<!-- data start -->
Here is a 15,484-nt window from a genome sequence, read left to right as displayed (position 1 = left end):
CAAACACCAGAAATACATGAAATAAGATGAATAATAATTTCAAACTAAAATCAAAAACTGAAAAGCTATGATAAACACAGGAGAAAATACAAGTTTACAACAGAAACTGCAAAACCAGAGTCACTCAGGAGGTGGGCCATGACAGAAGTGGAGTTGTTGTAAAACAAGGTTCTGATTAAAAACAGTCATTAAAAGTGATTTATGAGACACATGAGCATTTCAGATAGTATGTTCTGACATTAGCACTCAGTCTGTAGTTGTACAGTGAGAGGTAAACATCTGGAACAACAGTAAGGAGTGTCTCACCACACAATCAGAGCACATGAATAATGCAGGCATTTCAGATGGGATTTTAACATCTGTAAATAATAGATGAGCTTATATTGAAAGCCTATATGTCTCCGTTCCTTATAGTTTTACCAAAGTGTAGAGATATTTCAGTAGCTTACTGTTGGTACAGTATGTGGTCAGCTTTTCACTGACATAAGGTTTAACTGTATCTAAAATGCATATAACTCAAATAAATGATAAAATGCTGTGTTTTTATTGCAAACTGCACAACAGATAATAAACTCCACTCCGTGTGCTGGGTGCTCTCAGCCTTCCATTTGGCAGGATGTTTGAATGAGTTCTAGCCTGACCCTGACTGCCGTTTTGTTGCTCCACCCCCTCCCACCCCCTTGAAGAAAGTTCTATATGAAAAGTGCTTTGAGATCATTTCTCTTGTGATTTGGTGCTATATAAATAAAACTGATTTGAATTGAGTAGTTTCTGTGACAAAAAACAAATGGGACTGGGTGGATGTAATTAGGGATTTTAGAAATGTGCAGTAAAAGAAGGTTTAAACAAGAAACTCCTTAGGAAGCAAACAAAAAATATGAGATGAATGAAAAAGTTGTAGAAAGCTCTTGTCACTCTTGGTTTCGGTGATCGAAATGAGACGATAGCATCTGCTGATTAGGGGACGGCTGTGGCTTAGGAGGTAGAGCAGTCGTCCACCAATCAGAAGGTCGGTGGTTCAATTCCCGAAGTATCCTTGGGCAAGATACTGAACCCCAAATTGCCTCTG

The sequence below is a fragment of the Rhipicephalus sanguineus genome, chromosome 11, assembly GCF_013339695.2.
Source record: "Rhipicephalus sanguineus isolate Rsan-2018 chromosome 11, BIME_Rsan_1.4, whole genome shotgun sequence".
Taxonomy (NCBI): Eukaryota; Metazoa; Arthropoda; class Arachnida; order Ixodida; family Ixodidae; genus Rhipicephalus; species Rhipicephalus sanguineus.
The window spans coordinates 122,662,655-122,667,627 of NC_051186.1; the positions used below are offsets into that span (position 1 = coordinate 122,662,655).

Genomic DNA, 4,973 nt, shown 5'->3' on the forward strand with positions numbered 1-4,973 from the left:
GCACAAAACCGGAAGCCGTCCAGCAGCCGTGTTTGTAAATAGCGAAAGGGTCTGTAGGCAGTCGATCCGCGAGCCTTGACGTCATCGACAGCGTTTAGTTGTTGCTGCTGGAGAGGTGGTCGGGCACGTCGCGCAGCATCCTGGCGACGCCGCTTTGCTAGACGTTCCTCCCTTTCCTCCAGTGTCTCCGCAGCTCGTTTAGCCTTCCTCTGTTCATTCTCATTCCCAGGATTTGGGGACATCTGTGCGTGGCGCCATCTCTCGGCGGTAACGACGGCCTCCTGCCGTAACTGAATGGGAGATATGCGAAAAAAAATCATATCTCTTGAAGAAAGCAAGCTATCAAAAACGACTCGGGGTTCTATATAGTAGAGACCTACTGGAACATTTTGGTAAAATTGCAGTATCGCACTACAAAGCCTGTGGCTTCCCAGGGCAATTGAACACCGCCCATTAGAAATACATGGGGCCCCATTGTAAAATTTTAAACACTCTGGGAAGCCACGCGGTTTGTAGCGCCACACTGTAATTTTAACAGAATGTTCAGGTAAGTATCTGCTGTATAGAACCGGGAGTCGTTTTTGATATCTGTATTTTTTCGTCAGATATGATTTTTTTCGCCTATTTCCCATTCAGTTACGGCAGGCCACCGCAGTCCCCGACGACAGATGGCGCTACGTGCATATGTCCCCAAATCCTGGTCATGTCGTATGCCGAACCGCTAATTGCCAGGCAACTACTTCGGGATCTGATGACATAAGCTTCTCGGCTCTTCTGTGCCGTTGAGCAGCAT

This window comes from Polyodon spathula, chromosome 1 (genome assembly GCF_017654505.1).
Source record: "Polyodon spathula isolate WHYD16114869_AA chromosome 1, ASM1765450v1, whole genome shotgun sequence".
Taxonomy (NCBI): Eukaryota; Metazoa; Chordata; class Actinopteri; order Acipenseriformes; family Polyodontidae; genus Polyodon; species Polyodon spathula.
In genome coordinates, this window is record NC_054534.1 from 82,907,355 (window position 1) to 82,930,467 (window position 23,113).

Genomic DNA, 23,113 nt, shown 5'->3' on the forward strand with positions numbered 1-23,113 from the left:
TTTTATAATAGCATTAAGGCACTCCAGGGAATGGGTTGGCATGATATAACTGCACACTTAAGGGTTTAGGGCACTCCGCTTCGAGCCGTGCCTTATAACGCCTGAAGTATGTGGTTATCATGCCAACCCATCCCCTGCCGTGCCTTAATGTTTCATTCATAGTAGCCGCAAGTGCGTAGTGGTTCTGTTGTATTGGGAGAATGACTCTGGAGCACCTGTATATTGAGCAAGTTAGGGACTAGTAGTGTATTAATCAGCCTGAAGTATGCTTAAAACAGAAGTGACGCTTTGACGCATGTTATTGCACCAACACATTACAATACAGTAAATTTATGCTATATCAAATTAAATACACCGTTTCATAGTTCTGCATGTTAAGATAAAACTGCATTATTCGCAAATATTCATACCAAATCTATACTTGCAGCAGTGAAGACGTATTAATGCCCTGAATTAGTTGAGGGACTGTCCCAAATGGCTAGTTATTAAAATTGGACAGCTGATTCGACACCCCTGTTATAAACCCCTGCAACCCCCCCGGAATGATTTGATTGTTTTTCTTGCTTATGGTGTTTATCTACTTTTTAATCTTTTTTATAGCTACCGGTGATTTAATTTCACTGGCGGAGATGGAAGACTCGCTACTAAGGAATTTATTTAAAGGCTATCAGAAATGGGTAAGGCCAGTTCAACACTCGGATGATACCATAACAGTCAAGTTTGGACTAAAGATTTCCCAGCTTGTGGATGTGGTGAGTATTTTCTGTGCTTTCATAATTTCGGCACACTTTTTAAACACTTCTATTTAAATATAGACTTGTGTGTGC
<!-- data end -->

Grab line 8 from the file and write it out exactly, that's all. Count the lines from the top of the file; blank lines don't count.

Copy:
GCACAAAACCGGAAGCCGTCCAGCAGCCGTGTTTGTAAATAGCGAAAGGGTCTGTAGGCAGTCGATCCGCGAGCCTTGACGTCATCGACAGCGTTTAGTTGTTGCTGCTGGAGAGGTGGTCGGGCACGTCGCGCAGCATCCTGGCGACGCCGCTTTGCTAGACGTTCCTCCCTTTCCTCCAGTGTCTCCGCAGCTCGTTTAGCCTTCCTCTGTTCATTCTCATTCCCAGGATTTGGGGACATCTGTGCGTGGCGCCATCTCTCGGCGGTAACGACGGCCTCCTGCCGTAACTGAATGGGAGATATGCGAAAAAAAATCATATCTCTTGAAGAAAGCAAGCTATCAAAAACGACTCGGGGTTCTATATAGTAGAGACCTACTGGAACATTTTGGTAAAATTGCAGTATCGCACTACAAAGCCTGTGGCTTCCCAGGGCAATTGAACACCGCCCATTAGAAATACATGGGGCCCCATTGTAAAATTTTAAACACTCTGGGAAGCCACGCGGTTTGTAGCGCCACACTGTAATTTTAACAGAATGTTCAGGTAAGTATCTGCTGTATAGAACCGGGAGTCGTTTTTGATATCTGTATTTTTTCGTCAGATATGATTTTTTTCGCCTATTTCCCATTCAGTTACGGCAGGCCACCGCAGTCCCCGACGACAGATGGCGCTACGTGCATATGTCCCCAAATCCTGGTCATGTCGTATGCCGAACCGCTAATTGCCAGGCAACTACTTCGGGATCTGATGACATAAGCTTCTCGGCTCTTCTGTGCCGTTGAGCAGCAT